Considering slightly different language, the Sixth Circuit came to a similar conclusion one year earlier in Cooper v. Honeywell Int’l, Inc., 884 F.3d 612 (6th Cir. 2018).  There, it held that employees who retired at a Honeywell plant in Michigan under a CBA providing that “[r]etirees under age 65 ... will continue to be covered under the [applicable Medical] Plan, until age 65” did not receive vested benefits. The court held that “that general durational clauses should dictate when benefits expire, unless an alternative end date is provided.” This language did not unambiguously provide vested retiree healthcare benefits:

A promise to continue providing benefits in a CBA—whether that promise is left open-ended, or whether, as here, it has a specific terminus—does not by itself vest those benefits in retirees beyond the CBA’s expiration. All it does is (1) provide a guarantee of those benefits while the CBA is in effect and (2) provide for the expiration of those benefits even before the CBA itself expires. ... That language also protects retirees by ensuring Honeywell cannot prematurely terminate benefits for eligible, under-age-65 retirees.1

Bottom Line for Employers

When negotiating language in a CBA, employers should aim to ensure the language unambiguously demonstrates that retiree health benefits do not continue past the expiration of the contract (assuming that is the desired outcome).  As exemplified by the different outcomes different courts reached involving the same employer, small tweaks to the language of the CBA can have a massive financial impact on a company. 

Furthermore, employers should remember that retirees are not limited to bringing claims under the terms of the CBA or ERISA plan itself.  Employees may also try to bring claims of estoppel or breach of fiduciary duty if a plan sponsor or fiduciary makes a representation that retiree benefits would continue beyond the expiration of the CBA.  Thus, plan sponsors and those acting in fiduciary capacities should take care to avoid actions that could create a basis to argue that a plan participant’s rights could not be changed in the future.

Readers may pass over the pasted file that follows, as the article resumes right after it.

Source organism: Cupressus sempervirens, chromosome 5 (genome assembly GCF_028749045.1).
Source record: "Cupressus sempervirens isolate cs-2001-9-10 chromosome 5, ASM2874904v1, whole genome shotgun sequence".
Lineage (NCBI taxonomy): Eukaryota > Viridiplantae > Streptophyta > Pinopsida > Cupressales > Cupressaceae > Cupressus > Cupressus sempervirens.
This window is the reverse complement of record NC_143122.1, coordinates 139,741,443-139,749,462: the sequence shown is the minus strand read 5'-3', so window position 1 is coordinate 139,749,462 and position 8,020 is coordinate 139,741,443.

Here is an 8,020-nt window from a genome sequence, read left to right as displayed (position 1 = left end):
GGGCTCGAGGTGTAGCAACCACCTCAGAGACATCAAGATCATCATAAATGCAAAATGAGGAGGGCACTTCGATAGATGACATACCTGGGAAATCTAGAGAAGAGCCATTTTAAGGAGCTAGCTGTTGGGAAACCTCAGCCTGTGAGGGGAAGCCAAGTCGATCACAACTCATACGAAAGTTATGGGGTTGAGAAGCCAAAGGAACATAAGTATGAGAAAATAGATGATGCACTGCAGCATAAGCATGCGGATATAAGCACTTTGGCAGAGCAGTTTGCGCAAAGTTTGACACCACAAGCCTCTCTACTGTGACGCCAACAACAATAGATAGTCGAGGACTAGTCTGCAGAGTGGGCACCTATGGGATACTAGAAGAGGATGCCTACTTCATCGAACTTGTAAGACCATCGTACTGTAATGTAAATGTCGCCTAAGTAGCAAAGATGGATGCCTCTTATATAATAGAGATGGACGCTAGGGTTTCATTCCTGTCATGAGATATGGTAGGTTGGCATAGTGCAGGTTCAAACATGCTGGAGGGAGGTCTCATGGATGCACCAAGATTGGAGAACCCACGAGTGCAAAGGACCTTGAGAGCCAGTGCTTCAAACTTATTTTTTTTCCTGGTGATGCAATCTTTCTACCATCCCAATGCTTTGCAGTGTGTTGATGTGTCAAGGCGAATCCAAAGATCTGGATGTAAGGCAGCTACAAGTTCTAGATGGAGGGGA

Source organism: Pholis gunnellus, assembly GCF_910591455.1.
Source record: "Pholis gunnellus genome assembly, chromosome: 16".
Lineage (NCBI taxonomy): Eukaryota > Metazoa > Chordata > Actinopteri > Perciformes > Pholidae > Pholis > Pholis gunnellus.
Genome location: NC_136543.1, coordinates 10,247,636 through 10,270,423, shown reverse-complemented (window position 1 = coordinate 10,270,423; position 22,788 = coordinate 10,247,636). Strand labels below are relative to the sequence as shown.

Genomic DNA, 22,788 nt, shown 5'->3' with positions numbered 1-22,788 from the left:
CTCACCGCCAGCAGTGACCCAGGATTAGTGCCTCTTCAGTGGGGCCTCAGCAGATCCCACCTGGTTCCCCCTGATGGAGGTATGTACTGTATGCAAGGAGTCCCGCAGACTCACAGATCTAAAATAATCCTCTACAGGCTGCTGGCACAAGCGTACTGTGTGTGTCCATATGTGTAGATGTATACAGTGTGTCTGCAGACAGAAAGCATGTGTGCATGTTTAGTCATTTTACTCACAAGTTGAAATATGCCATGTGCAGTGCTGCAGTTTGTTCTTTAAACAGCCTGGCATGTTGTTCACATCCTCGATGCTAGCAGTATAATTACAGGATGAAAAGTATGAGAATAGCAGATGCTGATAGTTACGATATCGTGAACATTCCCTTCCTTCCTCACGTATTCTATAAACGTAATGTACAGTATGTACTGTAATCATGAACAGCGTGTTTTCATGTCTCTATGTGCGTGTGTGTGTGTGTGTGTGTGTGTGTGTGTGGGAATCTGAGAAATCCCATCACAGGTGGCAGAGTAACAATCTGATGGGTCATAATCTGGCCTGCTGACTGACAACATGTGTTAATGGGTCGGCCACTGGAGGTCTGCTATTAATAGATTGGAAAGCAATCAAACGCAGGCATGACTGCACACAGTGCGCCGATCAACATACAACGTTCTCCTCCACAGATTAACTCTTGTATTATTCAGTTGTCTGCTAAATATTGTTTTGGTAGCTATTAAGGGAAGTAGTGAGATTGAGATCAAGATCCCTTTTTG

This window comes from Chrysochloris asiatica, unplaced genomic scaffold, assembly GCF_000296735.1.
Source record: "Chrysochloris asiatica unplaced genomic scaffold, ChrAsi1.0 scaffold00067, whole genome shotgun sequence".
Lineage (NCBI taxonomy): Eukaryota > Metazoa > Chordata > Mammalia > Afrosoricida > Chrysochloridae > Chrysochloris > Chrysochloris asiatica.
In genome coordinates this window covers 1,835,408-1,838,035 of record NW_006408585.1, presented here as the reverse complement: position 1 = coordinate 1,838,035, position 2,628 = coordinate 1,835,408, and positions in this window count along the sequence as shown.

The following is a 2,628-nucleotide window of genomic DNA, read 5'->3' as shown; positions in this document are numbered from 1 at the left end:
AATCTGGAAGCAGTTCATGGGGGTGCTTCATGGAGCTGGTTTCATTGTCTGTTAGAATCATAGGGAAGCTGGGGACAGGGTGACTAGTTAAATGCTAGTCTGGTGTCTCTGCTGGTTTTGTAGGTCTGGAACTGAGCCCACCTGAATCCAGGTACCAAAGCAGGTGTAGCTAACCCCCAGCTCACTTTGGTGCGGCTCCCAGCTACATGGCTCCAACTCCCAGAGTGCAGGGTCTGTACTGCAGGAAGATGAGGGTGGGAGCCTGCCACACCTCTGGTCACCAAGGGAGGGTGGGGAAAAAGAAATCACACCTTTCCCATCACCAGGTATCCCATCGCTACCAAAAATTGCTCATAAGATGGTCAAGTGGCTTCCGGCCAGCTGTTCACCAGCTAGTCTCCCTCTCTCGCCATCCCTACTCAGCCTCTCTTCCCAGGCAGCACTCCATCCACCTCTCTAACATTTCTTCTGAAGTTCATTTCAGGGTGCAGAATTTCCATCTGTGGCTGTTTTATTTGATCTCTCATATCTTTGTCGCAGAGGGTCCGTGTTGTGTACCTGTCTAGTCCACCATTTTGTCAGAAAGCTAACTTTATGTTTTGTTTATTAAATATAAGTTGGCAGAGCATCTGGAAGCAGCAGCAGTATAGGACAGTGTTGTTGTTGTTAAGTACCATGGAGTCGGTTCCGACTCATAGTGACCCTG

See Footnotes

1 884 F.3d at 619-20.  See also Fletcher v. Honeywell Int’l, Inc., 892 F.3d 217, 224 (6th Cir. 2018) (language that simply provided that retirees will be eligible for a particular healthcare plan and that the company will pay the premium costs for that plan did not survive the general durational language of the CBA); Watkins v. Honeywell Int’l, Inc., 875 F.3d 321, 322-25 (6th Cir. 2018) (holding that a CBA that provided, “[f]or the duration of this Agreement, the Insurance Program shall be that which is attached hereto” meant that “Honeywell’s obligation to pay for its Fostoria retirees’ healthcare ended when the agreement expired.”).

Information contained in this publication is intended for informational purposes only and does not constitute legal advice or opinion, nor is it a substitute for the professional judgment of an attorney.